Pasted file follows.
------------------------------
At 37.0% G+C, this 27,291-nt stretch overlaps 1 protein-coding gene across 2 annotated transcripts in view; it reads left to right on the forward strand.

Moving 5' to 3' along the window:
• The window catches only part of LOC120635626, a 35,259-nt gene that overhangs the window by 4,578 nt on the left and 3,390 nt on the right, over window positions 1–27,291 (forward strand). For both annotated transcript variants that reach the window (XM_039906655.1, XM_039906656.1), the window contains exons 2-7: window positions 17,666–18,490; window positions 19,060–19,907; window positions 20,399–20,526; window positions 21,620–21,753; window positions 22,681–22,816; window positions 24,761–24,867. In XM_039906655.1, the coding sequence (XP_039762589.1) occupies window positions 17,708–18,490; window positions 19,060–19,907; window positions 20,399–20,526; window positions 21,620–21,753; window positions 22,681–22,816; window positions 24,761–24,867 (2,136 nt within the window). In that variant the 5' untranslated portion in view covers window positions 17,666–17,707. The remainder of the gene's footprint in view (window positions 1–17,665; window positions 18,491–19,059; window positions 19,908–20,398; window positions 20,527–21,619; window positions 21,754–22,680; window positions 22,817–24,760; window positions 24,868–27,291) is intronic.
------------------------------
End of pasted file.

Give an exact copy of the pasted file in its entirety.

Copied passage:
At 37.0% G+C, this 27,291-nt stretch overlaps 1 protein-coding gene across 2 annotated transcripts in view; it reads left to right on the forward strand.

Moving 5' to 3' along the window:
• The window catches only part of LOC120635626, a 35,259-nt gene that overhangs the window by 4,578 nt on the left and 3,390 nt on the right, over window positions 1–27,291 (forward strand). For both annotated transcript variants that reach the window (XM_039906655.1, XM_039906656.1), the window contains exons 2-7: window positions 17,666–18,490; window positions 19,060–19,907; window positions 20,399–20,526; window positions 21,620–21,753; window positions 22,681–22,816; window positions 24,761–24,867. In XM_039906655.1, the coding sequence (XP_039762589.1) occupies window positions 17,708–18,490; window positions 19,060–19,907; window positions 20,399–20,526; window positions 21,620–21,753; window positions 22,681–22,816; window positions 24,761–24,867 (2,136 nt within the window). In that variant the 5' untranslated portion in view covers window positions 17,666–17,707. The remainder of the gene's footprint in view (window positions 1–17,665; window positions 18,491–19,059; window positions 19,908–20,398; window positions 20,527–21,619; window positions 21,754–22,680; window positions 22,817–24,760; window positions 24,868–27,291) is intronic.